First chemicals

Discussion in 'B&W: Film, Paper, Chemistry' started by JBoontje, Oct 12, 2009.

  1. JBoontje

    JBoontje Member

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    I will soon buy my first set of chemicals, and I want to buy the right combination at once.
    I want to do it right the first time, and I am terrified of the fact that I might screw up a roll of film because I used the wrong chemicals (all the images, lost forever... nooo)
    I've found a nice store that delivers these chemicals, and I've made a selection of the chemicals I might buy.

    It would be great if you could point it out if I made the wrong decision.

    Film Developer (I shoot with Tri-X 400)
    Ilford ID 11, 1 ltr.

    Film Stop
    Amaloco S10 scentless signal stopbath (I own 2 bottles with less than 125ml so I dont need to buy this one, just mentioning it for the combination)

    Film Fixer
    Ilford Rapid Fixer, 500 cc

    Paper Developer
    Amaloco AM 6006 Multigrade 500 cc (This is probably an unknown brand for those outside of Europe. I chose this because its quite cheap, and it does the job well I've heard. I do own different kinds of paper like Ilfospeed RC Deluxe, will I be able to develop this kind of paper with this developer?)

    Paper Stopbath
    Amaloco S10 scentless signal stopbath (again, I can use stopbath chemicals for both film and fixer right?)

    Paper Fixer
    Ilford Rapid Fixer, 500 cc

    I've also got a question about re-using chemicals. I dont think I will use the stop/fixer for paper once I used it for film, this would make the chemicals messy too soon.
    Which of these chemicals are re usable, and which ones arent?

    Thanks alot in advance :smile:
     
  2. juan

    juan Subscriber

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    I don't know the Amaloco products, but you list looks fine. You should not use fixer for both paper and film - they will probably require different dilutions. Since you have stop bath, you might as well use it, but I've used just plain water for many years. Your products will tell you about dilutions and give you a guide as to how long they may be reused.
    Good luck
    juan
     
  3. Anon Ymous

    Anon Ymous Member

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    I'd buy Kodak's D76, as it's usually somewhat cheaper. The 1ltr pack is probably too little, better buy the 5ltr, or 3,8ltr (for Kodak's D76). In case you didn't know it, D76 and ID11 are practically the same thing. Some people reuse ID11/D76, but it can only be done if you use it undiluted. If you do so, you'll need to increase development time to compensate for loss of activity.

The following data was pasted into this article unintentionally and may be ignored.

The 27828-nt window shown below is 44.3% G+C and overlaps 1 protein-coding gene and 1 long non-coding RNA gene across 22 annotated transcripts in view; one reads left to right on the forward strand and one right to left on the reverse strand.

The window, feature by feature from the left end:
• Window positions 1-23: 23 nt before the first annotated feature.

I'd buy a 1ltr bottle of Ilford's Rapid Fixer and use different solutions for film and paper. It can and should be reused. You can get a lot of information from the manufacturer here. If there's something more you'd like to know, do a search in APUG, or ask.

    Stop bath can also be reused, but I'd make different solutions, just like with fixer.

    Finally, any paper developer will do the job. Different paper developers can give different results, but you shouldn't worry about it at this point.
     
  4. mattmoy_2000

    mattmoy_2000 Member

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    You can re-use fix for film (don't know about paper) pretty much indefinitely. The way to test it's OK is to drop a bit of undeveloped leader into it and see if it clears in less than 5 mins. Time how long it takes to clear and then double that time to know how long to fix your film for.
    Stop bath is unnecessary, but if you use it you can be more precise about your timings (just be consistent as to whether you use it or not).
    The only change I'd make would be to order 5L of ID-11 rather than 1.
    The 5L box is about 60% more expensive and contains 400% more chems. This way you can just use the dev 1-shot (either as stock or diluted 1:1) and then chuck it. Whilst this may seem wasteful, it's a lot more consistent than re-using and compensating for exhaustion and barely costs more at all (5L will develop 20 120 films used 1:1, a litre will develop 10 120/135-36 at stock strength, slightly giving finer grain, in theory, but worse acutance- it's a trade off, personally I'm not that fussed about grain, and using 1-shot means not worrying about how to compensate if you push/pull etc.).
    The only difficult thing is finding a clean 5L container to mix it in. I used an old DECON90 (high-purity, concentrated industrial soap) bottle washed out extensively with DI water, but you could easily use a clean bucket and then pour it into smaller bottles (e.g. wine bottles or 2L pop bottles) or a well washed bleach bottle.
     
  5. markbarendt

    markbarendt Subscriber

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    JBoontje,

    Relax. :wink:

    ID-11 (which is the same as D-76) is a very nice, very reliable developer that many use for their entire career in B&W. I used it when I started.